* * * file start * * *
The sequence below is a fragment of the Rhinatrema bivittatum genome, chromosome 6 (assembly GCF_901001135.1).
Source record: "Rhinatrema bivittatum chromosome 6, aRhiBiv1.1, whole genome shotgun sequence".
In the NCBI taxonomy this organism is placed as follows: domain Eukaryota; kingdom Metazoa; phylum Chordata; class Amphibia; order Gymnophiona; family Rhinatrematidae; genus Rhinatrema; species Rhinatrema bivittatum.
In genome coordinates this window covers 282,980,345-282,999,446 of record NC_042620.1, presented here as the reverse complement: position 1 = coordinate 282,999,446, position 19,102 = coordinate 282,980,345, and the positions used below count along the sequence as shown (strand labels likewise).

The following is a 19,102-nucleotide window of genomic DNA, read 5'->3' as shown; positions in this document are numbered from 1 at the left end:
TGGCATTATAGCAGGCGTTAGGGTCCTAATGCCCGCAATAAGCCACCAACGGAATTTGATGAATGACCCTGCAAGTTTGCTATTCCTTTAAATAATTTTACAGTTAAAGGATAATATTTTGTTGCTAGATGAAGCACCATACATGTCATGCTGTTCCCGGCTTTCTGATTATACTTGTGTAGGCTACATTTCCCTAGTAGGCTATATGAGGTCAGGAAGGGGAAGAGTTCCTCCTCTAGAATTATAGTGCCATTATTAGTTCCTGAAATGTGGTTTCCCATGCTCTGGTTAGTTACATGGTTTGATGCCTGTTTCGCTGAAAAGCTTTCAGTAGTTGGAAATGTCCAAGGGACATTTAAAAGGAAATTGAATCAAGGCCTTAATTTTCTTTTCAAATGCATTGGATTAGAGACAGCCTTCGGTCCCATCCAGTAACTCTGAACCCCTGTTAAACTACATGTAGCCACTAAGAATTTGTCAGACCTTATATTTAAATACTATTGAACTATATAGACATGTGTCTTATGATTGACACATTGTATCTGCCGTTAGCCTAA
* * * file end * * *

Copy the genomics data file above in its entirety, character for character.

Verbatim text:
The sequence below is a fragment of the Rhinatrema bivittatum genome, chromosome 6 (assembly GCF_901001135.1).
Source record: "Rhinatrema bivittatum chromosome 6, aRhiBiv1.1, whole genome shotgun sequence".
In the NCBI taxonomy this organism is placed as follows: domain Eukaryota; kingdom Metazoa; phylum Chordata; class Amphibia; order Gymnophiona; family Rhinatrematidae; genus Rhinatrema; species Rhinatrema bivittatum.
In genome coordinates this window covers 282,980,345-282,999,446 of record NC_042620.1, presented here as the reverse complement: position 1 = coordinate 282,999,446, position 19,102 = coordinate 282,980,345, and the positions used below count along the sequence as shown (strand labels likewise).

The following is a 19,102-nucleotide window of genomic DNA, read 5'->3' as shown; positions in this document are numbered from 1 at the left end:
TGGCATTATAGCAGGCGTTAGGGTCCTAATGCCCGCAATAAGCCACCAACGGAATTTGATGAATGACCCTGCAAGTTTGCTATTCCTTTAAATAATTTTACAGTTAAAGGATAATATTTTGTTGCTAGATGAAGCACCATACATGTCATGCTGTTCCCGGCTTTCTGATTATACTTGTGTAGGCTACATTTCCCTAGTAGGCTATATGAGGTCAGGAAGGGGAAGAGTTCCTCCTCTAGAATTATAGTGCCATTATTAGTTCCTGAAATGTGGTTTCCCATGCTCTGGTTAGTTACATGGTTTGATGCCTGTTTCGCTGAAAAGCTTTCAGTAGTTGGAAATGTCCAAGGGACATTTAAAAGGAAATTGAATCAAGGCCTTAATTTTCTTTTCAAATGCATTGGATTAGAGACAGCCTTCGGTCCCATCCAGTAACTCTGAACCCCTGTTAAACTACATGTAGCCACTAAGAATTTGTCAGACCTTATATTTAAATACTATTGAACTATATAGACATGTGTCTTATGATTGACACATTGTATCTGCCGTTAGCCTAA